Chairman Graham and members of the committee, thank you for the opportunity to testify today. My name is Kate Coventry, and I am a policy analyst with the DC Fiscal Policy Institute. DCFPI engages in research and public education on the fiscal and economic health of the District of Columbia, with a particular emphasis on how policies impact low-and-moderate income families.
I am here today to testify on the Temporary Assistance for Needy Families (TANF) redesign and the Interim Disability Assistance (IDA) program.
Temporary Assistance for Needy Families
TANF is the welfare-to-work program for needy families with children. While TANF caseloads have dropped by about one-third since the adoption of welfare reform in the 1990s, TANF still provides monthly support to one in three children in the District. Given the numbers of parents and children involved, an effective TANF program is important to the well-being and future of DC’s children and an important component in the city’s efforts to reduce unemployment.
Recognizing this importance, the Department of Human Services began rolling out a substantial TANF redesign in late 2011. Rather than the “one-size fits all” nature of DC’s TANF services up to this point, this new TANF program uses a one-on-one assessment to identify each parent’s barriers to employment and then provide a set of services tailored to these needs. This “universal engagement” approach assumes that every TANF family is able to participate ‘ and should be expected to participate ‘ in activities that help prepare for employment or otherwise improve family functioning.
The promising nature of this approach was confirmed by the pilot program conducted by DHS in spring 2011 with 164 families. The pilot resulted in a ten-fold increase in the share of TANF recipients participating in work activities. This was achieved in just 5 weeks, indicating that parents are willing to participate in activities if they are matched to their actual needs.
But the success of the redesign is at-risk. There is a mismatch between DC’s recently adopted time limit policy ‘ which will reduce benefits to as low as $260 a month for thousands of families in October ‘ and the implementation of the redesign. Given the scale of program changes, DHS needs time to be able to fully implement the redesign. Only a fraction of the 18,000 TANF families have been assessed, the first step in accessing the new services and very few have been referred to a new employment services provider. It is likely that the large majority of families affected by the October benefit cut will not be assessed and referred to a provider before then.
Additionally, DC lacks the reasonable exemptions to time limits most states offer to protect the most vulnerable and allow them the time to deal with serious issues that interfere with their ability to work such as domestic violence, illness, or caring for a family member with a disability. DC currently exempts these individuals from work activity requirements during affected months with the understanding that they are accessing services to deal with these issues. But DC does not disregard these months from the time limit, meaning that parents who are dealing with the biggest issues may have little time to prepare for and train for work once they have addressed these issues.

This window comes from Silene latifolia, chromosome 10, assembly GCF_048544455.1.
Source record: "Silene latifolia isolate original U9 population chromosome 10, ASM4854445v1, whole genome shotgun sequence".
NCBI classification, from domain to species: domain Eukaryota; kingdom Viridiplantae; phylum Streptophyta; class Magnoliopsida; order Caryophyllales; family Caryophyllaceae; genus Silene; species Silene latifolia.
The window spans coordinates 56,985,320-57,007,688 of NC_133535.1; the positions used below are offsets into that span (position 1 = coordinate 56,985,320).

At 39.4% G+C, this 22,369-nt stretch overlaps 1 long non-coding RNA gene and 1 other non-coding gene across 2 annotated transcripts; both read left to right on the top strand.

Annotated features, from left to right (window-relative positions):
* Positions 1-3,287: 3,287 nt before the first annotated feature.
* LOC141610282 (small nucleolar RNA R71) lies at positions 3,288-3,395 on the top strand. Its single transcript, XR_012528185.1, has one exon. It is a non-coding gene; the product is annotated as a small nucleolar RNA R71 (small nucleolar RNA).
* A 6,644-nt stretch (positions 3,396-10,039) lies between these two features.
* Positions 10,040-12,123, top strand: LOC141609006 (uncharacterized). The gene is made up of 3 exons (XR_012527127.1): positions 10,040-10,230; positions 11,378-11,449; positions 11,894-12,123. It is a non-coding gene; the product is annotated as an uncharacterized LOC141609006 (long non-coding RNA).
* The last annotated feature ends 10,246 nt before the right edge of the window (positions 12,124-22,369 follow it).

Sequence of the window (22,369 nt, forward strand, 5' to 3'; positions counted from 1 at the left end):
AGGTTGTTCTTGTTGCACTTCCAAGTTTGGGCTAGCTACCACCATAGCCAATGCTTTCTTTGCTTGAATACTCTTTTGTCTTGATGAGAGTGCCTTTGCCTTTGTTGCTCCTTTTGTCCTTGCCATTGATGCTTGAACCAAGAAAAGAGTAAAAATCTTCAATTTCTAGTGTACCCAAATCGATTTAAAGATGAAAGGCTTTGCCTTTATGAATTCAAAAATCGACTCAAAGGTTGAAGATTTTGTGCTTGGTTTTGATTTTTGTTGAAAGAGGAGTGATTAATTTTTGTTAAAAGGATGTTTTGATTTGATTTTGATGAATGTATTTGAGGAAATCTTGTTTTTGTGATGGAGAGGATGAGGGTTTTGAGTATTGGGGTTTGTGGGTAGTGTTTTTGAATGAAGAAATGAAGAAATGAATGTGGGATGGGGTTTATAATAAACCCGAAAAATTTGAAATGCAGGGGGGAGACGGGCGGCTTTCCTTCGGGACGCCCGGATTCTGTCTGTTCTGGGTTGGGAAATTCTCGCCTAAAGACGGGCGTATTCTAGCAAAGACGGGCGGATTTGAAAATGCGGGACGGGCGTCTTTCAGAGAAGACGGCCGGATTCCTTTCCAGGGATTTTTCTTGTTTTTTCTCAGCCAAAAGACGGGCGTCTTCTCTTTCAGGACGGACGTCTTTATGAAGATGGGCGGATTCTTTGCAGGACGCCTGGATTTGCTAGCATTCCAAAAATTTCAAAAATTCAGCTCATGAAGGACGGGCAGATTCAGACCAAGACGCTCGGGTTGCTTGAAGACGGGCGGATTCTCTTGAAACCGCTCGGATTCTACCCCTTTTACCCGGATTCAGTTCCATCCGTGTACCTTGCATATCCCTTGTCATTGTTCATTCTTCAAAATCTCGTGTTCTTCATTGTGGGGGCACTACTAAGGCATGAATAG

The “Assistance for Needy Families Time Limit Amendment Act of 2012″ you recently introduced will provide reasonable time limit exemptions for vulnerable parents and allow all parents time to take advantage of new employment services. This will ensure that the new TANF program is a success by incentivizing work while protecting our most vulnerable families.
Interim Disability Assistance
DC’s IDA program provides an income of $270 a month — or about $9 a day — to residents with disabilities who are applying for federal disability benefits and have no other means of support. In recent years, this program has been unfairly criticized. The modest benefits help individuals meet their most basic needs: groceries, prescription co-pays, bus passes, and toiletries. Without IDA, many residents are forced to rely on more costly emergency services, such as emergency rooms and shelters, thus costing the District more.
If an IDA recipient’s SSI application is approved, the federal government reimburses the District for IDA assistance paid during the application period, thus helping to fund the program. DC’s recovery rate, the percentage of costs funded through this reimbursement, is 40 percent, consistent with the average in other states.
Despite the benefits of IDA for recipients and the federal SSI reimbursement, local funding for IDA has been reduced from $5.6 million in FY 2008 to just $1.5 million in the current fiscal year. As a result, only 1,200 residents are able to receive assistance each month compared to 2,900 in previous years. There is often a waiting list for the program, leaving individuals with no means of supporting themselves. Without further investment, it is expected that fewer residents will be able to receive assistance even though the need will remain unchanged.
Thank you for the opportunity to testify, and I’m happy to answer any questions.
To read the full testimony, click here.